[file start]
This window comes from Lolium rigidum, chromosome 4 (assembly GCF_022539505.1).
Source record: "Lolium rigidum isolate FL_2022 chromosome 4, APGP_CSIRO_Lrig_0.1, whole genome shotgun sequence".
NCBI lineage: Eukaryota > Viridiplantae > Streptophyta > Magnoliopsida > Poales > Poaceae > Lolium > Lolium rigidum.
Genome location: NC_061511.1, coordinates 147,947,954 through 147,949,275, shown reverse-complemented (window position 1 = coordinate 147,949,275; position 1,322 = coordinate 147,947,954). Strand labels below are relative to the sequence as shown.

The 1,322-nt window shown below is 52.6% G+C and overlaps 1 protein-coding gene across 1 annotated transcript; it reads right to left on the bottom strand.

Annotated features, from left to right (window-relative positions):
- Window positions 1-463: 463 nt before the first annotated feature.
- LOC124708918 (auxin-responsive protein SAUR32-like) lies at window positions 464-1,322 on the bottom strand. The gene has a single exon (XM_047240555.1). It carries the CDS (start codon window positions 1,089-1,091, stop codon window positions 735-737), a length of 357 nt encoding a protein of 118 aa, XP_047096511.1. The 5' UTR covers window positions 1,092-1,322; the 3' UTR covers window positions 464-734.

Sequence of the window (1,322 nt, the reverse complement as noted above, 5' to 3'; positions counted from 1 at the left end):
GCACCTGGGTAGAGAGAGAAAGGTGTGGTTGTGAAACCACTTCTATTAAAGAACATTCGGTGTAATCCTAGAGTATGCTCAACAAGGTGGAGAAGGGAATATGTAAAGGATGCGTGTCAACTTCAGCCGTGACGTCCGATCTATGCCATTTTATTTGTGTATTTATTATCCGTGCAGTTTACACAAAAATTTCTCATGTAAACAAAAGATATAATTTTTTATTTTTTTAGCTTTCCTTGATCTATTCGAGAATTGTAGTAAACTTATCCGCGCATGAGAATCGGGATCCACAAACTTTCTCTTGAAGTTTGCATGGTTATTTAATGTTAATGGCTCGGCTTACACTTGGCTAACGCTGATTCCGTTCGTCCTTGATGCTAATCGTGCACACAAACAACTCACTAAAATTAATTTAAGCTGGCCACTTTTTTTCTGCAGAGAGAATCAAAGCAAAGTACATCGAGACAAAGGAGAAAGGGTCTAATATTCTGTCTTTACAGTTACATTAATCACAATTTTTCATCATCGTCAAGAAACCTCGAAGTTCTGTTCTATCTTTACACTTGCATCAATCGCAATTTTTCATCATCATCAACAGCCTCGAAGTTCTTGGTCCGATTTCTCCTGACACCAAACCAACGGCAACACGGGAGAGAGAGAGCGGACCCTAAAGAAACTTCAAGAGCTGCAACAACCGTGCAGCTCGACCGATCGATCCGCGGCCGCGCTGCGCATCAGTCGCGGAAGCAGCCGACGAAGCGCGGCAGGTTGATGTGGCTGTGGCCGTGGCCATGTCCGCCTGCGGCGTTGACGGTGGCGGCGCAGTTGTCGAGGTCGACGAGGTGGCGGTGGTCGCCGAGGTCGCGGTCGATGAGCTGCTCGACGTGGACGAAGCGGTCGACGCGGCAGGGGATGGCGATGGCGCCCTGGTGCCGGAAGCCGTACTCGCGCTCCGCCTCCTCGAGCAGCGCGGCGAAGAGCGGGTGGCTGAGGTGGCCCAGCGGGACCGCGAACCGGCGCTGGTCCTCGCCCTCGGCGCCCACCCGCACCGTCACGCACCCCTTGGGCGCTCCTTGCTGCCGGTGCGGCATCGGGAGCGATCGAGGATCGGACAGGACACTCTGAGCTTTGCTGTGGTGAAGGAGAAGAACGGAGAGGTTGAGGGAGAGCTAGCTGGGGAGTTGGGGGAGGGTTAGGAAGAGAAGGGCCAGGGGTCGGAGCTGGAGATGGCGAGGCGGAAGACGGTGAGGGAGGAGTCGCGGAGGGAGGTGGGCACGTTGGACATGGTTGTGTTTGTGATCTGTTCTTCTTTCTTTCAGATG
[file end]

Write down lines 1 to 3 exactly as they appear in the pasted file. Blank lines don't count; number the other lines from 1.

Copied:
This window comes from Lolium rigidum, chromosome 4 (assembly GCF_022539505.1).
Source record: "Lolium rigidum isolate FL_2022 chromosome 4, APGP_CSIRO_Lrig_0.1, whole genome shotgun sequence".
NCBI lineage: Eukaryota > Viridiplantae > Streptophyta > Magnoliopsida > Poales > Poaceae > Lolium > Lolium rigidum.